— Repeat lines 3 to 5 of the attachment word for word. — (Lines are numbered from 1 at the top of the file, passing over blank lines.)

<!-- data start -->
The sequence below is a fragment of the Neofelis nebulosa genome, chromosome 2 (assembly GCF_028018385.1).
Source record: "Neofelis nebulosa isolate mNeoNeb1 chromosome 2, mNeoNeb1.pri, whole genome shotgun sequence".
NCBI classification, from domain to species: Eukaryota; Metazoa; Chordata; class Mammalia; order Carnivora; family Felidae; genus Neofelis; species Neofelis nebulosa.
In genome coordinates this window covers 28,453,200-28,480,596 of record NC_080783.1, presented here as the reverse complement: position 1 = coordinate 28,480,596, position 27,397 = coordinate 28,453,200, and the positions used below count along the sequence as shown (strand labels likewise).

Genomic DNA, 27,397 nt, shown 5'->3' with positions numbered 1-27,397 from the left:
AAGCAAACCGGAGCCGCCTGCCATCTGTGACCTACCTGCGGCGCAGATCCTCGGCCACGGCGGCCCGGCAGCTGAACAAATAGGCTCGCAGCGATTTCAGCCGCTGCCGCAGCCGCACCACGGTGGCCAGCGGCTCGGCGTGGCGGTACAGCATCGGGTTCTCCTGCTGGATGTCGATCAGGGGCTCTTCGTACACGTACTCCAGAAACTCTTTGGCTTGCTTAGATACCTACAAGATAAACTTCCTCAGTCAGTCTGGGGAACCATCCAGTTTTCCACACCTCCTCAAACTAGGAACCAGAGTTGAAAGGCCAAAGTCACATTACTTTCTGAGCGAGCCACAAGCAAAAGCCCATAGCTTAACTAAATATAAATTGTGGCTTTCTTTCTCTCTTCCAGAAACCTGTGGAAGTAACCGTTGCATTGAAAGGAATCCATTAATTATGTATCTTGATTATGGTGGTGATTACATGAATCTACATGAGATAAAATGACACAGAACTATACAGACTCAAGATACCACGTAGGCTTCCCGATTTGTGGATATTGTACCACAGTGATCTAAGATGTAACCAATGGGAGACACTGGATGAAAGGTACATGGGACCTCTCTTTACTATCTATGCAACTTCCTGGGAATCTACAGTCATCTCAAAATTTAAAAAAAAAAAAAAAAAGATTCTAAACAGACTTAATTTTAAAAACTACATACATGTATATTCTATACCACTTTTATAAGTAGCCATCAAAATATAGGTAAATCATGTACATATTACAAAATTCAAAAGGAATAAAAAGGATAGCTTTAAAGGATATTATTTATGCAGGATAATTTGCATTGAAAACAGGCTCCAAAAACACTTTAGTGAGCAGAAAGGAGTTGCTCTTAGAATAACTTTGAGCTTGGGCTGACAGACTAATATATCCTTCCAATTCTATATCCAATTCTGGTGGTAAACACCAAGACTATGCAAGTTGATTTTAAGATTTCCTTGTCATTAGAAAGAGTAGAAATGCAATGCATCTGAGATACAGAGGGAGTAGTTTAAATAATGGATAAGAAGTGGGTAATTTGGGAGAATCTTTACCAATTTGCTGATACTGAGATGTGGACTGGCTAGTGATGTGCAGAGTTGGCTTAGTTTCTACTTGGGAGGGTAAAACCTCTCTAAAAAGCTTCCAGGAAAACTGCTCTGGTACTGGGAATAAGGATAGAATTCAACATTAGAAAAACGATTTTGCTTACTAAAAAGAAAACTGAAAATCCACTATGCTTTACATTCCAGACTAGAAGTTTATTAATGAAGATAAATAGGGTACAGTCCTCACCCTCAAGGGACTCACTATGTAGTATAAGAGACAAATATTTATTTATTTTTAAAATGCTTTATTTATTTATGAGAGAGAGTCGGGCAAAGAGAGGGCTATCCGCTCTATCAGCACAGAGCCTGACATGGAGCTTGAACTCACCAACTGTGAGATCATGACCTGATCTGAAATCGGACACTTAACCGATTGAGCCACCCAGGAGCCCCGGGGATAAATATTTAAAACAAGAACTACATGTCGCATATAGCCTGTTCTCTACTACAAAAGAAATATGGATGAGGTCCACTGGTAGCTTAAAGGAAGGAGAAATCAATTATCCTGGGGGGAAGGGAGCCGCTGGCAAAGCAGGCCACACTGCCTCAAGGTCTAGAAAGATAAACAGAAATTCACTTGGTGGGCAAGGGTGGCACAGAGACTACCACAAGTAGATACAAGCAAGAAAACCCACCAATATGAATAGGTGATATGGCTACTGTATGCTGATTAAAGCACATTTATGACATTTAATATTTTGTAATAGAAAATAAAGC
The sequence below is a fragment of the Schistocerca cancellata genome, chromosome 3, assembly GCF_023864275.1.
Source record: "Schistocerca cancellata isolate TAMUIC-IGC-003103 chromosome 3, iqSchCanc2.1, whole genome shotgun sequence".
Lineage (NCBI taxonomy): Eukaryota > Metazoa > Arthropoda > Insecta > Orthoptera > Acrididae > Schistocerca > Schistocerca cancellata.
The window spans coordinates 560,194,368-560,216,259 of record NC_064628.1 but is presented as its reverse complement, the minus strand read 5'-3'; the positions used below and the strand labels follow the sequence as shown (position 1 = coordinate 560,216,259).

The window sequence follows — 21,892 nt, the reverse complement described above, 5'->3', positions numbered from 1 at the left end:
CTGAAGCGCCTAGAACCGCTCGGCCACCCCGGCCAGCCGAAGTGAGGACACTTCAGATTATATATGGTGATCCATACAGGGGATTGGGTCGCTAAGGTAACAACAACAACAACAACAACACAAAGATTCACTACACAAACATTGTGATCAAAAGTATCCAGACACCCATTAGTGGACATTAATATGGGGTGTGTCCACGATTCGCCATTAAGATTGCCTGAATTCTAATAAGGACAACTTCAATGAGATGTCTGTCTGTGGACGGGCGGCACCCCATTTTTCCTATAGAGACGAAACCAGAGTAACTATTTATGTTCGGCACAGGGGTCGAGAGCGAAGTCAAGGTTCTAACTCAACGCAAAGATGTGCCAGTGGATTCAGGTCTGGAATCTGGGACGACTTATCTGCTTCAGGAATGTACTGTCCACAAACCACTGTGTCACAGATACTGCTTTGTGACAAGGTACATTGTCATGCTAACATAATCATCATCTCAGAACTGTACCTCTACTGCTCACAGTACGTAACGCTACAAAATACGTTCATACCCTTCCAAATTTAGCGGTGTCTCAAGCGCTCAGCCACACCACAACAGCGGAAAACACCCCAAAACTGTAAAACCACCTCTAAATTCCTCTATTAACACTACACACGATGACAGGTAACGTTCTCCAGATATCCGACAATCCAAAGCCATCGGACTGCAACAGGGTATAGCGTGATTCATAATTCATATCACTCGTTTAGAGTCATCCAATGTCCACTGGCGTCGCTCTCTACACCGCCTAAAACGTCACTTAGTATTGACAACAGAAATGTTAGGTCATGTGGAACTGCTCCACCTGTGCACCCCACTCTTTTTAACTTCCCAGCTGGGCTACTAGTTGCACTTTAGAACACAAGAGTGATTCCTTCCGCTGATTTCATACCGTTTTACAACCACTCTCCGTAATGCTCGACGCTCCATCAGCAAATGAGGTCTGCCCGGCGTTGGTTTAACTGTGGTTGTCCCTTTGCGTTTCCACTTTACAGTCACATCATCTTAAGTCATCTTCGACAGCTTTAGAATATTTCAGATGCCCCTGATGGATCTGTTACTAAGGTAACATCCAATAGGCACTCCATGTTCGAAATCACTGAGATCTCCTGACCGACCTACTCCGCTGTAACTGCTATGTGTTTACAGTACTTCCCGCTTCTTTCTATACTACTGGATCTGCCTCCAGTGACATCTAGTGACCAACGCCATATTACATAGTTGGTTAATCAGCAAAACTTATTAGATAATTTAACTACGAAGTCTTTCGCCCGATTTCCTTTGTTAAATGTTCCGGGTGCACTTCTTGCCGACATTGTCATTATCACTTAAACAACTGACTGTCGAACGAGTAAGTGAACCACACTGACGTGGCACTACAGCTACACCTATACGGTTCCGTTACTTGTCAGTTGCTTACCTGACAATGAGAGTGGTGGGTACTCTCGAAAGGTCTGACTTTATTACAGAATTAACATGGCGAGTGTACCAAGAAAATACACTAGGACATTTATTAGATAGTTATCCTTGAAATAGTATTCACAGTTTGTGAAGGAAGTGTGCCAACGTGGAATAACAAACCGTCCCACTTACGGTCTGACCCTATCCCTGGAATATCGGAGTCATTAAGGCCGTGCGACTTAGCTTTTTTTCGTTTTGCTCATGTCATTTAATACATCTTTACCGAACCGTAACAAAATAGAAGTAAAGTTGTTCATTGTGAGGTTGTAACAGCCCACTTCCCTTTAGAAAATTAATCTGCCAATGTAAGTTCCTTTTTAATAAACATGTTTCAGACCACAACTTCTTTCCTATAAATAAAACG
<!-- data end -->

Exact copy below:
NCBI classification, from domain to species: Eukaryota; Metazoa; Chordata; class Mammalia; order Carnivora; family Felidae; genus Neofelis; species Neofelis nebulosa.
In genome coordinates this window covers 28,453,200-28,480,596 of record NC_080783.1, presented here as the reverse complement: position 1 = coordinate 28,480,596, position 27,397 = coordinate 28,453,200, and the positions used below count along the sequence as shown (strand labels likewise).

Genomic DNA, 27,397 nt, shown 5'->3' with positions numbered 1-27,397 from the left: